This is one of those books that contains many different layers, and I suppose it is that that makes it so refreshing and so readable. It is a book of history, of dark comedy and the deepest secrets of the soul, it is also a book about truth and dare I say it, the law of cause and effect, for it shows that for every action there is indeed a reaction. Most of all it is as the title says, a book about lies and about how they are always found out. It is however a book that I would wholeheartedly recommend.

The Checkout Girl: Tazeen Ahmad (England)

Tazeen Ahmad is an Indian born British Muslim working as a television reporter and broadcaster and in 2009 published her first book entitled The Checkout Girl. This is an undercover expose of her time spent working on a frontline as a checkout girl (otherwise known as COG - a most fitting term, since these underpaid employees are indeed the COG's that keep everything, and not just the conveyer belt moving) in Sainsbury's. I too worked for Sainsbury's for 2 years between 2003 and 2005, at one of their larger branches in the southeast. Ahmad does not state which branch she worked in, and this does not matter, for the book is really about the people with whom she worked - this is their story, and as the book says, by the time who you have finished reading it, I can guarantee that you won't ever shop in the same way again. I certainly changed my own habits after I started working there, and like Ahmad, am thoroughly glad that I left.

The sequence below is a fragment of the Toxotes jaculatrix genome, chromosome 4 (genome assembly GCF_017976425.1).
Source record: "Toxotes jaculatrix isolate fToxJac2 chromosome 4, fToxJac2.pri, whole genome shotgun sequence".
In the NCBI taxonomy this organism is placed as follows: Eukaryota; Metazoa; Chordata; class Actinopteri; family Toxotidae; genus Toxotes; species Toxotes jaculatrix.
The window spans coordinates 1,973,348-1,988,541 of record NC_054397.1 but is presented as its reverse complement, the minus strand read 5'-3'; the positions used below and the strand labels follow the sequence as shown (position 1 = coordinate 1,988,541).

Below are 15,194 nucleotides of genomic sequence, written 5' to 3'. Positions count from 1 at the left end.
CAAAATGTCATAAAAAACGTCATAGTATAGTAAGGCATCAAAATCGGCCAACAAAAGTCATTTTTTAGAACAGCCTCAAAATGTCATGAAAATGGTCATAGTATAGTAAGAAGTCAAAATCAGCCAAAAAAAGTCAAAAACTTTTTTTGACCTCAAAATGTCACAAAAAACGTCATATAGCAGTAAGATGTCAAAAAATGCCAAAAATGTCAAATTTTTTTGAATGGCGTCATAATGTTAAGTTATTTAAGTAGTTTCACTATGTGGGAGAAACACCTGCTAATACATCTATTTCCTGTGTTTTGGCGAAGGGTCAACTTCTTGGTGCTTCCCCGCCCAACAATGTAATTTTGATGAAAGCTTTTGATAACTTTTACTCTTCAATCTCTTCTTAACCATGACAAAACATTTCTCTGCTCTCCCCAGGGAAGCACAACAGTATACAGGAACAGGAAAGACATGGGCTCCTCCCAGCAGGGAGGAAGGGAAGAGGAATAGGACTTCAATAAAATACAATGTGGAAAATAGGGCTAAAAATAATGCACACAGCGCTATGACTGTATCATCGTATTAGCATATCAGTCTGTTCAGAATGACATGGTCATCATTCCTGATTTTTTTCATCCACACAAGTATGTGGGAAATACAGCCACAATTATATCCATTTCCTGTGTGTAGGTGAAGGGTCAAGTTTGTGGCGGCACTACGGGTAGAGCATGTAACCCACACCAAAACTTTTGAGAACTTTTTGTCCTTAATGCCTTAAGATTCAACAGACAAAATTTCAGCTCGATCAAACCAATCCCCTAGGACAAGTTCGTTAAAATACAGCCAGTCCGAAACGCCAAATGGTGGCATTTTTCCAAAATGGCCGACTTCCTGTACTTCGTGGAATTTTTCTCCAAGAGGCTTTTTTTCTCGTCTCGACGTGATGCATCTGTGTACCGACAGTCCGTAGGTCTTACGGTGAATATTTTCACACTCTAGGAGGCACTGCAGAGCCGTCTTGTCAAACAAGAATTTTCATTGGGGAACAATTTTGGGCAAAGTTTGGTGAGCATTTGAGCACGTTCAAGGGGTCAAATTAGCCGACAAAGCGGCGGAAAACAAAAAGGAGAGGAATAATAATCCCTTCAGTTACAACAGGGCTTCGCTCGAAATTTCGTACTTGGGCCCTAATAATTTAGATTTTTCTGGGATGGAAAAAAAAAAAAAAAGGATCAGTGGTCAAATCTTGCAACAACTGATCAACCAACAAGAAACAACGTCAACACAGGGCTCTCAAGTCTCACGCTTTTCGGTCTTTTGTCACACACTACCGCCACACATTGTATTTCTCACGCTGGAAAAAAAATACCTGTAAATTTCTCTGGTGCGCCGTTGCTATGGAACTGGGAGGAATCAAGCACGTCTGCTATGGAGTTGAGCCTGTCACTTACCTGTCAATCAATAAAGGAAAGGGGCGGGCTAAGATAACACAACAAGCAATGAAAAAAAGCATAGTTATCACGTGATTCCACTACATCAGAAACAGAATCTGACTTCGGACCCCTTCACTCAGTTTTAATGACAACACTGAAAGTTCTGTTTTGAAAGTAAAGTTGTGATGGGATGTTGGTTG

The relentless grind of this job is enough to drag anyone down - contrary to popular opinion it is a skilled job that not everyone can do. One has to perfect the art of doing about ten things at once (this is the main reason why I suspect the majority of COG’s are women, for men are by tradition useless at multi-tasking), all the while engaging with the customer in what Sainsbury's refer to as a 'meaningful manner.' While it is true that if you stay in this job for any length of time, relationships can develop with customers, the majority of this banter is take it from me, far from meaningful, but enough to put most ordinary people to sleep.